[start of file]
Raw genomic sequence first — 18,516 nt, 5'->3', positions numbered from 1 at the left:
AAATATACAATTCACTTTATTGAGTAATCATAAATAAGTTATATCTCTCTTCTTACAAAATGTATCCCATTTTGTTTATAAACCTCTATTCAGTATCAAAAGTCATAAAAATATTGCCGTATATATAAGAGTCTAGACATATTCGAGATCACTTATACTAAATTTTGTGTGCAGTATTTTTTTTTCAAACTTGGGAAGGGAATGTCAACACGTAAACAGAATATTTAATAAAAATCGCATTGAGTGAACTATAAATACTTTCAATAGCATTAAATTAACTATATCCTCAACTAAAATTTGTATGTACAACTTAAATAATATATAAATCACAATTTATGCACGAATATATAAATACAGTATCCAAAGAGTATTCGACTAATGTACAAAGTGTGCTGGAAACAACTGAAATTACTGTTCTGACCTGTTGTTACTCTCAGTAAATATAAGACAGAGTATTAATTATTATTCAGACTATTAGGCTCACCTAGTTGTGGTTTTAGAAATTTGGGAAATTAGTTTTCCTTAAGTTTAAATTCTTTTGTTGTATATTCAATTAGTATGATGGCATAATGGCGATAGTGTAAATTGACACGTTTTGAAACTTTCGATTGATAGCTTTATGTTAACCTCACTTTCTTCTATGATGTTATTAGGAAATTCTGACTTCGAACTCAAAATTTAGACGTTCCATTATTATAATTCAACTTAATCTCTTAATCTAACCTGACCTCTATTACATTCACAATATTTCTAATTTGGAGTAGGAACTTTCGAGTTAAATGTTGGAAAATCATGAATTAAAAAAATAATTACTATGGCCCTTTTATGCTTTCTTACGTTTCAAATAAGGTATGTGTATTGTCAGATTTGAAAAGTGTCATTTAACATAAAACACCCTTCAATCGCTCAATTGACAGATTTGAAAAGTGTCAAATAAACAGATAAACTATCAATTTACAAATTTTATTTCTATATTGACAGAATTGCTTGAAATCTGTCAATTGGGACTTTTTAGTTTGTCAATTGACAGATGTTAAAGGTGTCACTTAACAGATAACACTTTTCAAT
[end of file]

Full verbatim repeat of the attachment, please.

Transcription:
Raw genomic sequence first — 18,516 nt, 5'->3', positions numbered from 1 at the left:
AAATATACAATTCACTTTATTGAGTAATCATAAATAAGTTATATCTCTCTTCTTACAAAATGTATCCCATTTTGTTTATAAACCTCTATTCAGTATCAAAAGTCATAAAAATATTGCCGTATATATAAGAGTCTAGACATATTCGAGATCACTTATACTAAATTTTGTGTGCAGTATTTTTTTTTCAAACTTGGGAAGGGAATGTCAACACGTAAACAGAATATTTAATAAAAATCGCATTGAGTGAACTATAAATACTTTCAATAGCATTAAATTAACTATATCCTCAACTAAAATTTGTATGTACAACTTAAATAATATATAAATCACAATTTATGCACGAATATATAAATACAGTATCCAAAGAGTATTCGACTAATGTACAAAGTGTGCTGGAAACAACTGAAATTACTGTTCTGACCTGTTGTTACTCTCAGTAAATATAAGACAGAGTATTAATTATTATTCAGACTATTAGGCTCACCTAGTTGTGGTTTTAGAAATTTGGGAAATTAGTTTTCCTTAAGTTTAAATTCTTTTGTTGTATATTCAATTAGTATGATGGCATAATGGCGATAGTGTAAATTGACACGTTTTGAAACTTTCGATTGATAGCTTTATGTTAACCTCACTTTCTTCTATGATGTTATTAGGAAATTCTGACTTCGAACTCAAAATTTAGACGTTCCATTATTATAATTCAACTTAATCTCTTAATCTAACCTGACCTCTATTACATTCACAATATTTCTAATTTGGAGTAGGAACTTTCGAGTTAAATGTTGGAAAATCATGAATTAAAAAAATAATTACTATGGCCCTTTTATGCTTTCTTACGTTTCAAATAAGGTATGTGTATTGTCAGATTTGAAAAGTGTCATTTAACATAAAACACCCTTCAATCGCTCAATTGACAGATTTGAAAAGTGTCAAATAAACAGATAAACTATCAATTTACAAATTTTATTTCTATATTGACAGAATTGCTTGAAATCTGTCAATTGGGACTTTTTAGTTTGTCAATTGACAGATGTTAAAGGTGTCACTTAACAGATAACACTTTTCAAT